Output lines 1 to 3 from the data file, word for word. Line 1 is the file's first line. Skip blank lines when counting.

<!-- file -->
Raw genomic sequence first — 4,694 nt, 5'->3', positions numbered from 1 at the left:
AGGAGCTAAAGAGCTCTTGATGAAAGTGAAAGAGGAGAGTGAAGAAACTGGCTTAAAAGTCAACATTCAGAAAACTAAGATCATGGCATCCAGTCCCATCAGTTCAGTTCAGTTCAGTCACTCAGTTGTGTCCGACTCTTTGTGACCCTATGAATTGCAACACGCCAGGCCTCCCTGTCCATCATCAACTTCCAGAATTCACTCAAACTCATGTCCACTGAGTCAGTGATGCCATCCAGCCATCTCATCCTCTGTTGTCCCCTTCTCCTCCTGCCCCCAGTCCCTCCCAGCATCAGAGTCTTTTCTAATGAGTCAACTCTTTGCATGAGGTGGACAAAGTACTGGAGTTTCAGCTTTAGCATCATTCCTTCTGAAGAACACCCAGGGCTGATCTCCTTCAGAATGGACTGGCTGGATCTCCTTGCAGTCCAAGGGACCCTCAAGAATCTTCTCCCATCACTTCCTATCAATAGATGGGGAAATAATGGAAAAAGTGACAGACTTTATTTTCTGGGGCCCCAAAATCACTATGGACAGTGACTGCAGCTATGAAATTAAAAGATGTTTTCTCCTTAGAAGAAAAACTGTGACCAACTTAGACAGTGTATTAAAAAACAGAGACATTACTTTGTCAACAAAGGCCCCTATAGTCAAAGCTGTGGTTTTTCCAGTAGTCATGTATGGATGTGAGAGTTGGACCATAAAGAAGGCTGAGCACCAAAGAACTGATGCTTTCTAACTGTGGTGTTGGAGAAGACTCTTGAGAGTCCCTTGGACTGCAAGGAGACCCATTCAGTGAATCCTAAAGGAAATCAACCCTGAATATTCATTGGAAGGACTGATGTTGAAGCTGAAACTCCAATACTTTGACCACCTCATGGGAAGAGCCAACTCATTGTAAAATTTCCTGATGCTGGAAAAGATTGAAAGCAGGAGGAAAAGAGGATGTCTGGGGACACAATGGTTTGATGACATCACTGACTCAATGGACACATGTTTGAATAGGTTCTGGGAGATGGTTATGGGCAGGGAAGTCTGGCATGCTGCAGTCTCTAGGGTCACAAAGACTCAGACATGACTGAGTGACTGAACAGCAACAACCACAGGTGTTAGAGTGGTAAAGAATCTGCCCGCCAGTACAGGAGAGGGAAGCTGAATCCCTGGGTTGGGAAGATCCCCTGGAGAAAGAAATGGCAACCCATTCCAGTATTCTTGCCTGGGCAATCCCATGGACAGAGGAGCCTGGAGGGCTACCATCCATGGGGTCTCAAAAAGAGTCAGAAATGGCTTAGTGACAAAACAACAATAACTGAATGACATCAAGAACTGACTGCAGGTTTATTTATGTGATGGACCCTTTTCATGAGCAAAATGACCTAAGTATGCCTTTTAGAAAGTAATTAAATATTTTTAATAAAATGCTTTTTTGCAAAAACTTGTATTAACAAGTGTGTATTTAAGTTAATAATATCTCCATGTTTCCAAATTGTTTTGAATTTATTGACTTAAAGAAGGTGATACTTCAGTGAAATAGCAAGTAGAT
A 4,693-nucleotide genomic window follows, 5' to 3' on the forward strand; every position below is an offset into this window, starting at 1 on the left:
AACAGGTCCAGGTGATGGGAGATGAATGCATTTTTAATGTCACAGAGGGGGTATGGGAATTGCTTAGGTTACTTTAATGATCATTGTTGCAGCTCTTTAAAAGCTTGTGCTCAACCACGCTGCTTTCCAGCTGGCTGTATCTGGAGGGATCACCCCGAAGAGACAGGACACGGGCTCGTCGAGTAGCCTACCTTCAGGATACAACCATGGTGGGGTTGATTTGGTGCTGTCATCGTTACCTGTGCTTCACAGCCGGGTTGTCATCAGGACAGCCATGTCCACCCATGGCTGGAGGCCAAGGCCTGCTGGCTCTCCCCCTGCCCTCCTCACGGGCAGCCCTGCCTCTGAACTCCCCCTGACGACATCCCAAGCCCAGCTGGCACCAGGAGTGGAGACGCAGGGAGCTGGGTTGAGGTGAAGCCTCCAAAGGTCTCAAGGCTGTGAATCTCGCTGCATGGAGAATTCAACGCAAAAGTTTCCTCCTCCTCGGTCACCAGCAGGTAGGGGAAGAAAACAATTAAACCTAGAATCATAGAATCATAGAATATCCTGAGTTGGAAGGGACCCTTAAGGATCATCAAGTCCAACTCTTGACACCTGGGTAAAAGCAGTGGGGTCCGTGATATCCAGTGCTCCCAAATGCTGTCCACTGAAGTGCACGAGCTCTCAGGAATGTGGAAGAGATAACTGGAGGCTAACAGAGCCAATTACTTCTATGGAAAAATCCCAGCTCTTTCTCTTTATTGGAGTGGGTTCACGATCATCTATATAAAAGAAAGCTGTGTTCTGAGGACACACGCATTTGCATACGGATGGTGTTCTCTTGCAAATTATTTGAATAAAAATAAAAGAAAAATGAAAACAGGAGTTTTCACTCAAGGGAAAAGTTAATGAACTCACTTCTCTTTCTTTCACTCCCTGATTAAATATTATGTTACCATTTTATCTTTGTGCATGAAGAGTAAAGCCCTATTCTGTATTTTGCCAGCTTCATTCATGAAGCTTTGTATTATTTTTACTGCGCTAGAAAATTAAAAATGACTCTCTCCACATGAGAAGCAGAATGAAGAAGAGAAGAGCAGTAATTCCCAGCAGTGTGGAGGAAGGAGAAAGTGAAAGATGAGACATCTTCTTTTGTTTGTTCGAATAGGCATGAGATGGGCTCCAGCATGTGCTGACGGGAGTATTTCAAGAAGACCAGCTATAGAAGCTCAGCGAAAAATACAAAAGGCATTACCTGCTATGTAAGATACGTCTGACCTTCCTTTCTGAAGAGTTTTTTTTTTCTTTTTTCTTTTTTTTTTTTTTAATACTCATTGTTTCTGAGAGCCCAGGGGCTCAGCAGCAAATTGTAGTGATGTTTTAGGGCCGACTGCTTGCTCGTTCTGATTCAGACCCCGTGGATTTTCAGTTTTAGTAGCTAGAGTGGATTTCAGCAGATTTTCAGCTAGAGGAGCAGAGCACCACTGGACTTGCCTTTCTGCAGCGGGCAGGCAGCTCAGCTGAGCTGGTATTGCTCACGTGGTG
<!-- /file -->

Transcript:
Raw genomic sequence first — 4,694 nt, 5'->3', positions numbered from 1 at the left:
AGGAGCTAAAGAGCTCTTGATGAAAGTGAAAGAGGAGAGTGAAGAAACTGGCTTAAAAGTCAACATTCAGAAAACTAAGATCATGGCATCCAGTCCCATCAGTTCAGTTCAGTTCAGTCACTCAGTTGTGTCCGACTCTTTGTGACCCTATGAATTGCAACACGCCAGGCCTCCCTGTCCATCATCAACTTCCAGAATTCACTCAAACTCATGTCCACTGAGTCAGTGATGCCATCCAGCCATCTCATCCTCTGTTGTCCCCTTCTCCTCCTGCCCCCAGTCCCTCCCAGCATCAGAGTCTTTTCTAATGAGTCAACTCTTTGCATGAGGTGGACAAAGTACTGGAGTTTCAGCTTTAGCATCATTCCTTCTGAAGAACACCCAGGGCTGATCTCCTTCAGAATGGACTGGCTGGATCTCCTTGCAGTCCAAGGGACCCTCAAGAATCTTCTCCCATCACTTCCTATCAATAGATGGGGAAATAATGGAAAAAGTGACAGACTTTATTTTCTGGGGCCCCAAAATCACTATGGACAGTGACTGCAGCTATGAAATTAAAAGATGTTTTCTCCTTAGAAGAAAAACTGTGACCAACTTAGACAGTGTATTAAAAAACAGAGACATTACTTTGTCAACAAAGGCCCCTATAGTCAAAGCTGTGGTTTTTCCAGTAGTCATGTATGGATGTGAGAGTTGGACCATAAAGAAGGCTGAGCACCAAAGAACTGATGCTTTCTAACTGTGGTGTTGGAGAAGACTCTTGAGAGTCCCTTGGACTGCAAGGAGACCCATTCAGTGAATCCTAAAGGAAATCAACCCTGAATATTCATTGGAAGGACTGATGTTGAAGCTGAAACTCCAATACTTTGACCACCTCATGGGAAGAGCCAACTCATTGTAAAATTTCCTGATGCTGGAAAAGATTGAAAGCAGGAGGAAAAGAGGATGTCTGGGGACACAATGGTTTGATGACATCACTGACTCAATGGACACATGTTTGAATAGGTTCTGGGAGATGGTTATGGGCAGGGAAGTCTGGCATGCTGCAGTCTCTAGGGTCACAAAGACTCAGACATGACTGAGTGACTGAACAGCAACAACCACAGGTGTTAGAGTGGTAAAGAATCTGCCCGCCAGTACAGGAGAGGGAAGCTGAATCCCTGGGTTGGGAAGATCCCCTGGAGAAAGAAATGGCAACCCATTCCAGTATTCTTGCCTGGGCAATCCCATGGACAGAGGAGCCTGGAGGGCTACCATCCATGGGGTCTCAAAAAGAGTCAGAAATGGCTTAGTGACAAAACAACAATAACTGAATGACATCAAGAACTGACTGCAGGTTTATTTATGTGATGGACCCTTTTCATGAGCAAAATGACCTAAGTATGCCTTTTAGAAAGTAATTAAATATTTTTAATAAAATGCTTTTTTGCAAAAACTTGTATTAACAAGTGTGTATTTAAGTTAATAATATCTCCATGTTTCCAAATTGTTTTGAATTTATTGACTTAAAGAAGGTGATACTTCAGTGAAATAGCAAGTAGAT
A 4,693-nucleotide genomic window follows, 5' to 3' on the forward strand; every position below is an offset into this window, starting at 1 on the left: